The Jubaland elections attracted a lot of regional and international interest, including from the United Nations, the US and Qatar. The United Nations Special Representative for Somalia, James Swan personally met with Sheikh Madobe for talks on an inclusive election, which made Jubaland Independent Electoral and Boundaries Commission (JIBEC) extend registration time by 72 hours.
Prof Hassan Keynan, a retired senior UN official who worked in South Asia, Africa and Europe, said that the UN has often failed to uphold the cardinal principles of neutrality and consensus in Somalia. Kenya which supported Sheikh Madobe protested against the interference by the UN and Ethiopia, writing to the UN Under-Secretary of Political Affairs Rosemary DiCarlo, accusing Mr Swan of ignoring Nairobi’s role in Amisom.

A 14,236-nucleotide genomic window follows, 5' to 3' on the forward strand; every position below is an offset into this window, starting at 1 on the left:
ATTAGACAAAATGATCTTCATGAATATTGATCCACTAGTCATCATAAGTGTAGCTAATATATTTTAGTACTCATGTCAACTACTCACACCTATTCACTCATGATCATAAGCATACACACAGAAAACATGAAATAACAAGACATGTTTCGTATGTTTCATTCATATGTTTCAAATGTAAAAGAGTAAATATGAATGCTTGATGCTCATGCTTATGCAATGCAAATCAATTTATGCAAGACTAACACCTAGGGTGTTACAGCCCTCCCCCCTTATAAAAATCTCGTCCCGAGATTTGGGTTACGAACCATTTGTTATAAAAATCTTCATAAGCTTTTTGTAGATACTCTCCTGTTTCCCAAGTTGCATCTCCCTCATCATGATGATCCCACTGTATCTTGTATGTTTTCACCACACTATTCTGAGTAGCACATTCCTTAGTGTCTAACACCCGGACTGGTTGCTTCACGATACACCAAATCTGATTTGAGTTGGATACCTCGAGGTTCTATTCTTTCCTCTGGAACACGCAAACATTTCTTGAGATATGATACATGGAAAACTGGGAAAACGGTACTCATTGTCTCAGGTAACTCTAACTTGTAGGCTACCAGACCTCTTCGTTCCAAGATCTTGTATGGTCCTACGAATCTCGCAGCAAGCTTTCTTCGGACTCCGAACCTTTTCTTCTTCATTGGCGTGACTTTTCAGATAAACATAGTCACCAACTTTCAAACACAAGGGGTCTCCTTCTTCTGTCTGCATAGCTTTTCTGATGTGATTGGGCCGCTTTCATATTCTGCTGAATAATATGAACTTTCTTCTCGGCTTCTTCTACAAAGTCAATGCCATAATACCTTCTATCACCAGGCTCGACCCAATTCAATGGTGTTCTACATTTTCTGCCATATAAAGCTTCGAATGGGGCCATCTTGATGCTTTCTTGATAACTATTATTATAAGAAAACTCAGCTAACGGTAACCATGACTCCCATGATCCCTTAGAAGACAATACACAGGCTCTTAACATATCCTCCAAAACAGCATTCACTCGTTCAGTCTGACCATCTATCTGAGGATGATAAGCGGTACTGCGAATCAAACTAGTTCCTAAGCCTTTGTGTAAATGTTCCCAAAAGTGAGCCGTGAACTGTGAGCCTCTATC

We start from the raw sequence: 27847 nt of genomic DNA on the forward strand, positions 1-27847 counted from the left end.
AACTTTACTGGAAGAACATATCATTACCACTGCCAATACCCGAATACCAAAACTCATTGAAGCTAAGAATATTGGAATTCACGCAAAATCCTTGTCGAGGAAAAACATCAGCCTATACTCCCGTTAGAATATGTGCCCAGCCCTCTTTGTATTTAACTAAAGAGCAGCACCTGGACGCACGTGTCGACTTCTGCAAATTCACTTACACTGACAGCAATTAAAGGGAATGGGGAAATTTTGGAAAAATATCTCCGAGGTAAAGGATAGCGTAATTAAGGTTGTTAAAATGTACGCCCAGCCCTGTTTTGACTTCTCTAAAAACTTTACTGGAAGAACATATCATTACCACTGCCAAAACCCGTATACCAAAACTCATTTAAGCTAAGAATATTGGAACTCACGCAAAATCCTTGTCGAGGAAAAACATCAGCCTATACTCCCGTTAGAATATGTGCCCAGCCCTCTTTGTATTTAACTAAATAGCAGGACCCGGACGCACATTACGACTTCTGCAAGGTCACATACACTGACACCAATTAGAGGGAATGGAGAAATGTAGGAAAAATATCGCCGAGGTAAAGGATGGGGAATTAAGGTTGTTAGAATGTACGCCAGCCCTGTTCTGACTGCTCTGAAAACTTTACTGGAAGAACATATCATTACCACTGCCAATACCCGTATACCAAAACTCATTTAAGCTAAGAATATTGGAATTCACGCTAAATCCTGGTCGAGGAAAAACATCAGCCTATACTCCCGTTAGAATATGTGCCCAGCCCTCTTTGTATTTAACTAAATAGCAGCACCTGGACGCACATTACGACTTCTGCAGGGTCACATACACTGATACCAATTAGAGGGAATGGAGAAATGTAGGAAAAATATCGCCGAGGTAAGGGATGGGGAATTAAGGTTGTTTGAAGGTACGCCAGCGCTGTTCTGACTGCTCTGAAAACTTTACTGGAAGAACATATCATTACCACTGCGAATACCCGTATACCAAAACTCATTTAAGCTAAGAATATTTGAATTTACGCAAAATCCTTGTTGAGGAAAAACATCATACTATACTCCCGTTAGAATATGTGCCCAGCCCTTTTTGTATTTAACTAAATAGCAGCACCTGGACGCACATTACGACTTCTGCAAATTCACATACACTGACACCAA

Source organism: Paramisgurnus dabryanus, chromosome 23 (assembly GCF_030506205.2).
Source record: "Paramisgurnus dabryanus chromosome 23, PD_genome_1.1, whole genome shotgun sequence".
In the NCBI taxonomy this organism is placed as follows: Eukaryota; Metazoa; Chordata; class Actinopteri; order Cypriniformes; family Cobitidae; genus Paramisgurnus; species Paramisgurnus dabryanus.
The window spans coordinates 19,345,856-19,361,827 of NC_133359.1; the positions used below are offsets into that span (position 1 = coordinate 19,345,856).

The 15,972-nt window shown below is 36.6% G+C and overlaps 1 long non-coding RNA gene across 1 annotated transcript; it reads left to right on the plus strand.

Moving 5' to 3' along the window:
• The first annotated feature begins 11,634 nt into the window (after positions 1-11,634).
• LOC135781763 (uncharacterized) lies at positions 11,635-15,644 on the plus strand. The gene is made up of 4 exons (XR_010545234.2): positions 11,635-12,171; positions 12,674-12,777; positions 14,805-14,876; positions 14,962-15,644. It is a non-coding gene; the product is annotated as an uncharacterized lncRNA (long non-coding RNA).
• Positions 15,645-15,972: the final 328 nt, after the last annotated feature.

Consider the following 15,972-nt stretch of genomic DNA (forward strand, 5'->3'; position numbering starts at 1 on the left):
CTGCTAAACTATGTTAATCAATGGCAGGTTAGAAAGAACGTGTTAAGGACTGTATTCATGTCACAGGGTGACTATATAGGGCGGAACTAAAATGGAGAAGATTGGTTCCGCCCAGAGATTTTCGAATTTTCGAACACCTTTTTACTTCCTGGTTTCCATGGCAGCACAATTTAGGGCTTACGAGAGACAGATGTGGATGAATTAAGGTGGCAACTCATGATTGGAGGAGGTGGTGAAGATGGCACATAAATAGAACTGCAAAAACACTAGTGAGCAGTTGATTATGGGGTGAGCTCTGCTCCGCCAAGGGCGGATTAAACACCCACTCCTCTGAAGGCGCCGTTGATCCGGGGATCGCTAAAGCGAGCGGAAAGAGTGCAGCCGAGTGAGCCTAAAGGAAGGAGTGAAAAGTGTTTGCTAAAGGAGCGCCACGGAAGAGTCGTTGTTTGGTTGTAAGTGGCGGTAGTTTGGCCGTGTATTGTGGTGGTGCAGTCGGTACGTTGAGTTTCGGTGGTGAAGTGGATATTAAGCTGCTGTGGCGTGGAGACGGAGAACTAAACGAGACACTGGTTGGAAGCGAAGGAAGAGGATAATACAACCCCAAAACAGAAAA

Kenya was pushing for an ally who would ensure that Jubaland continues to act as buffer zone against Al-Shabaab. Dr Hassan Khannenje, director of the Horn Institute said that the Jubaland election was important to Kenya because of three factors: It has a bearing on Somalia’s stability at large and the 2021 presidential election, and will impact the Kenya-Somalia relations after the resolution of the maritime boundary dispute.